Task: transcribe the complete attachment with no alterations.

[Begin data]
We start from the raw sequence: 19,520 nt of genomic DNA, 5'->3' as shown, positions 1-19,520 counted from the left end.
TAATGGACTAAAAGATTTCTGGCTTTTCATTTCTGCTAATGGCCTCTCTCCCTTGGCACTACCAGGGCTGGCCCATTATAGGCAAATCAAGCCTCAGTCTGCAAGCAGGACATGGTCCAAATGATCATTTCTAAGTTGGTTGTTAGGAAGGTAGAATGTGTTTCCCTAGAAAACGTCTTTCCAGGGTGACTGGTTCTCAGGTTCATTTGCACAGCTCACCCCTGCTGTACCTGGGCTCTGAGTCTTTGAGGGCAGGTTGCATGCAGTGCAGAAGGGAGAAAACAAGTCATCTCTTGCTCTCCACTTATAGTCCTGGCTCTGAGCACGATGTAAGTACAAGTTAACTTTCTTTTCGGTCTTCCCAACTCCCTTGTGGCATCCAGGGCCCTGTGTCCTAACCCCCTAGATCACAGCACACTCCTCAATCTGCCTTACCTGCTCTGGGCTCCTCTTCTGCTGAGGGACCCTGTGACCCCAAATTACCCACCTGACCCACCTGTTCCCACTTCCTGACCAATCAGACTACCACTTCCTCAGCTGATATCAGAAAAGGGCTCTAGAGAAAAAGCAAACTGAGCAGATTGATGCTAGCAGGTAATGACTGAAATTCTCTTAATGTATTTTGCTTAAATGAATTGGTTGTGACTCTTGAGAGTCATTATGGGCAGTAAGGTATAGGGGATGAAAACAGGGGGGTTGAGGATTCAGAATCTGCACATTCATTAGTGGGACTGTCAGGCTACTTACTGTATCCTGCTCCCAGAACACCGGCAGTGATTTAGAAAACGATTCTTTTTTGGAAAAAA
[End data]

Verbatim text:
We start from the raw sequence: 19,520 nt of genomic DNA, 5'->3' as shown, positions 1-19,520 counted from the left end.
TAATGGACTAAAAGATTTCTGGCTTTTCATTTCTGCTAATGGCCTCTCTCCCTTGGCACTACCAGGGCTGGCCCATTATAGGCAAATCAAGCCTCAGTCTGCAAGCAGGACATGGTCCAAATGATCATTTCTAAGTTGGTTGTTAGGAAGGTAGAATGTGTTTCCCTAGAAAACGTCTTTCCAGGGTGACTGGTTCTCAGGTTCATTTGCACAGCTCACCCCTGCTGTACCTGGGCTCTGAGTCTTTGAGGGCAGGTTGCATGCAGTGCAGAAGGGAGAAAACAAGTCATCTCTTGCTCTCCACTTATAGTCCTGGCTCTGAGCACGATGTAAGTACAAGTTAACTTTCTTTTCGGTCTTCCCAACTCCCTTGTGGCATCCAGGGCCCTGTGTCCTAACCCCCTAGATCACAGCACACTCCTCAATCTGCCTTACCTGCTCTGGGCTCCTCTTCTGCTGAGGGACCCTGTGACCCCAAATTACCCACCTGACCCACCTGTTCCCACTTCCTGACCAATCAGACTACCACTTCCTCAGCTGATATCAGAAAAGGGCTCTAGAGAAAAAGCAAACTGAGCAGATTGATGCTAGCAGGTAATGACTGAAATTCTCTTAATGTATTTTGCTTAAATGAATTGGTTGTGACTCTTGAGAGTCATTATGGGCAGTAAGGTATAGGGGATGAAAACAGGGGGGTTGAGGATTCAGAATCTGCACATTCATTAGTGGGACTGTCAGGCTACTTACTGTATCCTGCTCCCAGAACACCGGCAGTGATTTAGAAAACGATTCTTTTTTGGAAAAAA